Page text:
The first and biggest steps

The first and biggest steps

Thursday, January 1, 2015

The main waterway that exits the Invermay deer farm (and itself drains directly into the Silverstream) does so at a site called the ‘Cattle Yards’, at a point at which the paddocks ‘Silage 1’, ‘Stag 1’ ‘Valley Hay’ and ‘Stag 2’ converge. Near this point there is a convergence of at least 4 smaller but permanent waterways that drain 90% of the deer farm area.

{Map 1}

It was decided that this site will be our main indicator of outcome of all our mitigations over the next 5 years.

Let me describe the state of this stream as of June 2014: it was a mess. Although only about a metre wide and half a metre deep in normal flow, you could not see the bottom. The level of sedimentation was so severe that water clarity was effectively zero. Electric fishing and invertebrate fauna surveys conducted several weeks later confirmed that the stream was in a very poor biological state. No fish (eels, galaxids), and only a handful of koura (freshwater crayfish) were found over a 50-metre stretch downstream from the deer farm exit point. The invertebrate fauna was impoverished, containing only those species able to survive in a highly degraded habitat.

Monitoring site 1 Cattle Yard Stream in September 2014.

Juvenile koura caught by electric fishing in September 2014.

Our priority task was to identify the main sources of contamination contributing to this state and eliminating them in order of the perceived severity of impact. This is what we did over a period of about 4 weeks:

  • The first decision was to completely retire 28 ha of the Invermay deer farm from deer grazing (some seasonal sheep grazing permitted). This was undoubtedly the single biggest step, and was not undertaken lightly. The fact is that some of our paddocks were predominantly swampy land heavily affected by deer (pugging and wallowing) and it was not cost-effective to re-fence to exclude the wet areas. Furthermore, drainage from these paddocks was directly entering the main creeks running through the farm …as can be seen on the map. The principle offending paddocks near the ‘Cattle Yards’ creek monitoring site were ‘Stag 2’, Stag 1’, ‘Crocodile’ and ’Roadside’. Fortunately, most of the actual creeks within the deer farm were already fenced along the riparian margins (e.g. below ‘Crocodile’) and it was just a matter of ensure that the fences along the riparian strip were fully deer-proof.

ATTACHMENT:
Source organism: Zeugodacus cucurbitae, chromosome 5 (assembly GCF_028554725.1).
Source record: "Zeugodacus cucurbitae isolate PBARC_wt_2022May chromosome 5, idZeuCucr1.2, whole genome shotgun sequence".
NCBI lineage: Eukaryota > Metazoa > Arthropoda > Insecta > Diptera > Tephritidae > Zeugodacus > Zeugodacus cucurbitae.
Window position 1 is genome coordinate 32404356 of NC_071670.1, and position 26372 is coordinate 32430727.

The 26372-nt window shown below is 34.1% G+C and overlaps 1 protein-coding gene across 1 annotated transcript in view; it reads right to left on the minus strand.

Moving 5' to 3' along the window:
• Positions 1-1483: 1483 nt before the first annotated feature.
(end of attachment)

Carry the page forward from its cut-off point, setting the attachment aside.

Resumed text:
Invermay aerial map showing paddocks removed from deer grazing due to extreme water-logging (purple shading) and newly fenced deer paddocks (green shading).

  • 10 ha of new ‘safe’ deer paddocks were fenced into the deer farm around the western and northern margins to accommodate existing deer numbers and provide more options for deer fawning areas. These paddocks (e.g. 110, 127) were chosen based on their low risk in relation to waterways.
  • Two major deer wallows were fenced off for total exclusion, these being in paddocks ‘Hide 3’ and ‘Silage 1’. As these wallows were sited alongside existing fences, their exclusion simply required a single additional fence.
  • A number of smaller but draining wallows were infilled with rocks to deter further wallowing at these sites. However, wallows deemed as being ‘safe’ (non-draining) were left alone.
  • A large pond in ‘Silage 2’ was fenced off. This pond was heavily contaminated by deer and drained directly into the main creek. Exclusion required an extra 40 m of fencing.
  • 100 m of drain at the ‘Cattle Yards’, immediately outside the deer farm but above the main creek monitoring site , which had become heavily silted, was cleaned out by digger (under ORC supervision) and the riparian area bordering it was fully excluded from all livestock.

Silage 2 wallow pre-fencing in September 2014.

Silage 2 wallow two years after fencing.